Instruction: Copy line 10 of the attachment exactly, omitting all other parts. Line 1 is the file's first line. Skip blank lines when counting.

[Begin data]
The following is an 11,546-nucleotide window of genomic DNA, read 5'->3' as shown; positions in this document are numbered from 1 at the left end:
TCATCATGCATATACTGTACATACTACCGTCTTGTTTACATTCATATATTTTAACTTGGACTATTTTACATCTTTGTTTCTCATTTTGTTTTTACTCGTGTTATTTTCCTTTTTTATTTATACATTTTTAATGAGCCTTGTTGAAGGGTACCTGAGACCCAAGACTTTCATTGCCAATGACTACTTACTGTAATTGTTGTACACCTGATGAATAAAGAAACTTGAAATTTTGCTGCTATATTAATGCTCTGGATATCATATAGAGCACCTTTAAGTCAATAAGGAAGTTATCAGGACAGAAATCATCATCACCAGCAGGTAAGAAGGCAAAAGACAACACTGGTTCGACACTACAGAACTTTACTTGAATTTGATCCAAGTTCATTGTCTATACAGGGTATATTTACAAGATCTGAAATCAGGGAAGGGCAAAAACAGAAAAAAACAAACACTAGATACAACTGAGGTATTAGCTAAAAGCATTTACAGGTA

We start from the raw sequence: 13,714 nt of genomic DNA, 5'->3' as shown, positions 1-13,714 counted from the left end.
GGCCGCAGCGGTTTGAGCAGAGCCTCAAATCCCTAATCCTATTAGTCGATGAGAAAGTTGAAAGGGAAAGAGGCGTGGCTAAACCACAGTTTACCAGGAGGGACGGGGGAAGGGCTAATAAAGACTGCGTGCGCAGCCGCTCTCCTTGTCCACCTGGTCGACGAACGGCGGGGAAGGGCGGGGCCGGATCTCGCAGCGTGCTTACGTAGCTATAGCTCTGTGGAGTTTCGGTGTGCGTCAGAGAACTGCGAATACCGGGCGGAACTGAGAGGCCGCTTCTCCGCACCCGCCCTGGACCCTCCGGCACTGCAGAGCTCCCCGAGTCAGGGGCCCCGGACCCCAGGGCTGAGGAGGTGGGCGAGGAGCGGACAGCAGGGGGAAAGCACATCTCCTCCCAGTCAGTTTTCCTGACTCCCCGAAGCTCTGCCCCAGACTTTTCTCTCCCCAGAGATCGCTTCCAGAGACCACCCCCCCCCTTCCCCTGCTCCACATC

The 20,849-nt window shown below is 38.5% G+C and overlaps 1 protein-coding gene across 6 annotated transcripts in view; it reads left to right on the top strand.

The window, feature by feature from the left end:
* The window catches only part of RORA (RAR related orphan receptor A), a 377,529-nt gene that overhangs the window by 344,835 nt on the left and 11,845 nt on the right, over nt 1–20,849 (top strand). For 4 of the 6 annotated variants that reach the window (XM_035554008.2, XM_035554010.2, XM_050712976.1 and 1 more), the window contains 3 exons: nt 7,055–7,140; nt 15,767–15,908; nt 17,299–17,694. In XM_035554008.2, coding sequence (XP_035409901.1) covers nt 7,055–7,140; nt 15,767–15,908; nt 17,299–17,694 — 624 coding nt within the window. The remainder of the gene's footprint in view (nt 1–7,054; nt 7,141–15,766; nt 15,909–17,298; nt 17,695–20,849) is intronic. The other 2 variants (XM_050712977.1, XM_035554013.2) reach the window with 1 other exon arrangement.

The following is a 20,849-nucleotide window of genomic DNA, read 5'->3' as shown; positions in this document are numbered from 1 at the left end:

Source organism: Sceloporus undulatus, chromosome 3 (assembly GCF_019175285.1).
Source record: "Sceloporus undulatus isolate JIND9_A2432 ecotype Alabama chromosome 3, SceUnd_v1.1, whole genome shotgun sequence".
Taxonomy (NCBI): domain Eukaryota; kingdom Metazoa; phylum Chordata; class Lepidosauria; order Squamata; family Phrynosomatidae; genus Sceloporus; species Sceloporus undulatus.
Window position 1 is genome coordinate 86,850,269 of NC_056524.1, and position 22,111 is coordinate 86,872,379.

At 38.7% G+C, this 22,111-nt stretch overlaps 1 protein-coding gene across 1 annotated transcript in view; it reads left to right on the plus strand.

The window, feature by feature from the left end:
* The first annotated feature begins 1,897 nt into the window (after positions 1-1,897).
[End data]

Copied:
Source record: "Sceloporus undulatus isolate JIND9_A2432 ecotype Alabama chromosome 3, SceUnd_v1.1, whole genome shotgun sequence".